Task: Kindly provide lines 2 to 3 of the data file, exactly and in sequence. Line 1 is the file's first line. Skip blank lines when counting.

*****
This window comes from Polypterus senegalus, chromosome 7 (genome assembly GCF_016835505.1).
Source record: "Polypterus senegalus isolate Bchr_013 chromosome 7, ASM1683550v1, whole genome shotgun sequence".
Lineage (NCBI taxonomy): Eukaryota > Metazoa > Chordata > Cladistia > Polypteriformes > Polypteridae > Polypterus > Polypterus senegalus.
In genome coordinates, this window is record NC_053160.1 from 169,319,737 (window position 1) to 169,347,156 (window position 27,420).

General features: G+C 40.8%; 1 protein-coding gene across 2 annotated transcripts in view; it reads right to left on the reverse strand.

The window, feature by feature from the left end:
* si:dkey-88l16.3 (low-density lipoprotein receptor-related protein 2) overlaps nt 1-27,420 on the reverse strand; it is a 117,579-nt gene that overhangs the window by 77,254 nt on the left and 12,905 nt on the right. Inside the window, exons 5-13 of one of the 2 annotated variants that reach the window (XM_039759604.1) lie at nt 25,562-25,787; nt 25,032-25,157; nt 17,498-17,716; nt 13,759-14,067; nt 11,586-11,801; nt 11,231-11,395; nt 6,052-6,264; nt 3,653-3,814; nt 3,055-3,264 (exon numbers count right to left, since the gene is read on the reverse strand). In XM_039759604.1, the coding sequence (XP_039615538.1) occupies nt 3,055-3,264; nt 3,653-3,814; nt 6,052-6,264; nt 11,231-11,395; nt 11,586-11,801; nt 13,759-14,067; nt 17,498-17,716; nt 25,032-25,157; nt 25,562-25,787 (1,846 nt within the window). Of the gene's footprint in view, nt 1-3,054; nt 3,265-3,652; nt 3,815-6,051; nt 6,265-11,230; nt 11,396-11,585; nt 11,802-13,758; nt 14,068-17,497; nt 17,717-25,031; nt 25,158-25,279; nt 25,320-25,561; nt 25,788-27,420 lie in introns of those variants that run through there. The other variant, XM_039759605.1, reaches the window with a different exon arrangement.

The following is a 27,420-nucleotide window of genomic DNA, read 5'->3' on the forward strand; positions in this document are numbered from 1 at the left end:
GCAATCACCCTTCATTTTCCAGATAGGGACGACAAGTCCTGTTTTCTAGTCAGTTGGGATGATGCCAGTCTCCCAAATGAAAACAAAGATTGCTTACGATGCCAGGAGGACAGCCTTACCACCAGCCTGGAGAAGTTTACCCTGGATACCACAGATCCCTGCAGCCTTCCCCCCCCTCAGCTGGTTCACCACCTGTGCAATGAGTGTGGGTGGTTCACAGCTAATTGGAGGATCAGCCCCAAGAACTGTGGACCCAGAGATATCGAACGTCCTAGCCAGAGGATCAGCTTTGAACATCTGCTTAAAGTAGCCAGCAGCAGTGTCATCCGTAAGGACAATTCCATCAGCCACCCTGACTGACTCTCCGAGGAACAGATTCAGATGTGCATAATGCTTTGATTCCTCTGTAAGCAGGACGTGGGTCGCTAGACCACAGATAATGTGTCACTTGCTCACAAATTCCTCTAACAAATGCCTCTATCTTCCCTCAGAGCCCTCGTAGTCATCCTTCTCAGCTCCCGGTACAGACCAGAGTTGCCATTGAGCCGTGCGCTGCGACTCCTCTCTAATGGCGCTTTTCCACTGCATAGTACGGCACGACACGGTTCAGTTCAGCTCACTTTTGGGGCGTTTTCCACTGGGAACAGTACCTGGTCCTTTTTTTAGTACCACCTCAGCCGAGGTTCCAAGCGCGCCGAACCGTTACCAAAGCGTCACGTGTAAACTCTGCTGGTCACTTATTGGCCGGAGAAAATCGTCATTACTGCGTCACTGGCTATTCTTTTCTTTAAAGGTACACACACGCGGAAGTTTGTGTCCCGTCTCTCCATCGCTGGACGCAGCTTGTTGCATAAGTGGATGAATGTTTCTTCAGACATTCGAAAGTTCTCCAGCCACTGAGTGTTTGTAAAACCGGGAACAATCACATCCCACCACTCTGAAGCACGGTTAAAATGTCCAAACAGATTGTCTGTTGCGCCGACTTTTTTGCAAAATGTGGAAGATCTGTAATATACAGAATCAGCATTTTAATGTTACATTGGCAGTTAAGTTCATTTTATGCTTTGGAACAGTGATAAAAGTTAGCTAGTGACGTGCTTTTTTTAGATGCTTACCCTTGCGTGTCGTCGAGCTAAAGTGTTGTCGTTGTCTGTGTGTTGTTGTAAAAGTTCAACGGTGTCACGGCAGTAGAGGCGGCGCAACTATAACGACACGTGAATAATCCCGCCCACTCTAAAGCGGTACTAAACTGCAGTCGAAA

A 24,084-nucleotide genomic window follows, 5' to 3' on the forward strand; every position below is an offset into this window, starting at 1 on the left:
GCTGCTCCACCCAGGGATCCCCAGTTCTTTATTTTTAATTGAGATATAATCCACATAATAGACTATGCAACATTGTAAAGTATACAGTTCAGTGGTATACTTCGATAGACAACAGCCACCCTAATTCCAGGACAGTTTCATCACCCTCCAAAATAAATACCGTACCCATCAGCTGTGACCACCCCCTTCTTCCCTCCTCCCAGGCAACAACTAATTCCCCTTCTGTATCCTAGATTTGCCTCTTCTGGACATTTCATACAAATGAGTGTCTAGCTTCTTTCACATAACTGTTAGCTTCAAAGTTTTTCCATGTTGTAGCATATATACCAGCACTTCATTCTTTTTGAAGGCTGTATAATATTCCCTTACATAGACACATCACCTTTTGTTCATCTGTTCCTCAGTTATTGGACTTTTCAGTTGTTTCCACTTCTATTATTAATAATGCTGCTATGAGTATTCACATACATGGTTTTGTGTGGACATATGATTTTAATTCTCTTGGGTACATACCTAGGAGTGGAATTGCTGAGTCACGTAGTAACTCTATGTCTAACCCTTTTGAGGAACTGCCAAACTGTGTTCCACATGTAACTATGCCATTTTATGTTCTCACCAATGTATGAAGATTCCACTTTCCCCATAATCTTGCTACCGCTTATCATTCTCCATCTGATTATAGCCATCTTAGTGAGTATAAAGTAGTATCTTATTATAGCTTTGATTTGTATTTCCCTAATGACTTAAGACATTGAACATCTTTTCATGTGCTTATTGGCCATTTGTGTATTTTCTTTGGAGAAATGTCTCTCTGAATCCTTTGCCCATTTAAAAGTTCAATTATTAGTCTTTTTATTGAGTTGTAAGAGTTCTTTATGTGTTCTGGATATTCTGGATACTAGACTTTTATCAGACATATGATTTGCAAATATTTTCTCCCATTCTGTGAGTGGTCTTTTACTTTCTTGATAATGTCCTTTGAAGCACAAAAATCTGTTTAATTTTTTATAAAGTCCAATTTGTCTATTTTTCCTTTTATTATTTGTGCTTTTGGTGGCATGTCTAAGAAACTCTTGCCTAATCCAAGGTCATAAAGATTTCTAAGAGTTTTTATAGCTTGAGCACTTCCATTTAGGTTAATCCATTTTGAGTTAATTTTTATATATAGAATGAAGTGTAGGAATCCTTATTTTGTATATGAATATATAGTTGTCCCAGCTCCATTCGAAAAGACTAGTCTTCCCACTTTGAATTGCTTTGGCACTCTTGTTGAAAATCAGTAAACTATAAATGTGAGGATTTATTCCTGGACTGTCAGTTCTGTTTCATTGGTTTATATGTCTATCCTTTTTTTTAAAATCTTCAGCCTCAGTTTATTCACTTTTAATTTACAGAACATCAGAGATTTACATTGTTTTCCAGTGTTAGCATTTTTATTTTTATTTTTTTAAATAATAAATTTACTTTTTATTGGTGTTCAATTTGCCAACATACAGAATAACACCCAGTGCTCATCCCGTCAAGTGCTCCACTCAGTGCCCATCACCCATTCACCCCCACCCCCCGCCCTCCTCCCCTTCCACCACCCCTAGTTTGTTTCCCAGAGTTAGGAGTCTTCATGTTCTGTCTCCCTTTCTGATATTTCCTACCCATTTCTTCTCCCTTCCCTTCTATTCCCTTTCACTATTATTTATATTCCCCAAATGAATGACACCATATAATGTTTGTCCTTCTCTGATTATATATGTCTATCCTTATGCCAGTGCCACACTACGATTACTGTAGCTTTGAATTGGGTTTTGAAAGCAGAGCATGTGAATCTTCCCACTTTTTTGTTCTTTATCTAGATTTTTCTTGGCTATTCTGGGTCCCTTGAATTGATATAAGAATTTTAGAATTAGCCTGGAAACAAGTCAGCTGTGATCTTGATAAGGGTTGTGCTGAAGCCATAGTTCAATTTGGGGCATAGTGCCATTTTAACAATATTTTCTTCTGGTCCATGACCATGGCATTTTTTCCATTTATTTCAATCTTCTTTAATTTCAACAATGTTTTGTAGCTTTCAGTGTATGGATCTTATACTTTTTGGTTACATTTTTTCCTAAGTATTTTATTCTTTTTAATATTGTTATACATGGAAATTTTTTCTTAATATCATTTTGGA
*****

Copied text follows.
Source record: "Polypterus senegalus isolate Bchr_013 chromosome 7, ASM1683550v1, whole genome shotgun sequence".
Lineage (NCBI taxonomy): Eukaryota > Metazoa > Chordata > Cladistia > Polypteriformes > Polypteridae > Polypterus > Polypterus senegalus.